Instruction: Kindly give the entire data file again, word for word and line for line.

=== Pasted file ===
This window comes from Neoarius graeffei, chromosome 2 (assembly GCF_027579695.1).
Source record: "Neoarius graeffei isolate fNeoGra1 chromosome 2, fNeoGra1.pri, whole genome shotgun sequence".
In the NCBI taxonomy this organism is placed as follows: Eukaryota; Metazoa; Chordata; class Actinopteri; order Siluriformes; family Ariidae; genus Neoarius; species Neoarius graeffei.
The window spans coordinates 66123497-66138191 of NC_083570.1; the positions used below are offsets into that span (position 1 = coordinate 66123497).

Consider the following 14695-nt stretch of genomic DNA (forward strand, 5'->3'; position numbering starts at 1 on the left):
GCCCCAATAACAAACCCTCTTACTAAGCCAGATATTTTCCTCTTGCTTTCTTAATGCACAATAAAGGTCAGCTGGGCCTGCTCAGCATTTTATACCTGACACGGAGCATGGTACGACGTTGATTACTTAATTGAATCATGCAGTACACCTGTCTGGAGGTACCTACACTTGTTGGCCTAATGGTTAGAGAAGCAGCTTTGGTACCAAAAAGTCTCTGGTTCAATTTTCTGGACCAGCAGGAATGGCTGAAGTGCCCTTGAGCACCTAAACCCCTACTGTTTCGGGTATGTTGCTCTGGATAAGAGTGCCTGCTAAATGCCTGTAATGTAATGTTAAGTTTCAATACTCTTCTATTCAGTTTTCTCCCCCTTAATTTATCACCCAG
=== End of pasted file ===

This window comes from Neoarius graeffei, chromosome 2 (assembly GCF_027579695.1).
Source record: "Neoarius graeffei isolate fNeoGra1 chromosome 2, fNeoGra1.pri, whole genome shotgun sequence".
In the NCBI taxonomy this organism is placed as follows: Eukaryota; Metazoa; Chordata; class Actinopteri; order Siluriformes; family Ariidae; genus Neoarius; species Neoarius graeffei.
The window spans coordinates 66123497-66138191 of NC_083570.1; the positions used below are offsets into that span (position 1 = coordinate 66123497).

Consider the following 14695-nt stretch of genomic DNA (forward strand, 5'->3'; position numbering starts at 1 on the left):
GCCCCAATAACAAACCCTCTTACTAAGCCAGATATTTTCCTCTTGCTTTCTTAATGCACAATAAAGGTCAGCTGGGCCTGCTCAGCATTTTATACCTGACACGGAGCATGGTACGACGTTGATTACTTAATTGAATCATGCAGTACACCTGTCTGGAGGTACCTACACTTGTTGGCCTAATGGTTAGAGAAGCAGCTTTGGTACCAAAAAGTCTCTGGTTCAATTTTCTGGACCAGCAGGAATGGCTGAAGTGCCCTTGAGCACCTAAACCCCTACTGTTTCGGGTATGTTGCTCTGGATAAGAGTGCCTGCTAAATGCCTGTAATGTAATGTTAAGTTTCAATACTCTTCTATTCAGTTTTCTCCCCCTTAATTTATCACCCAG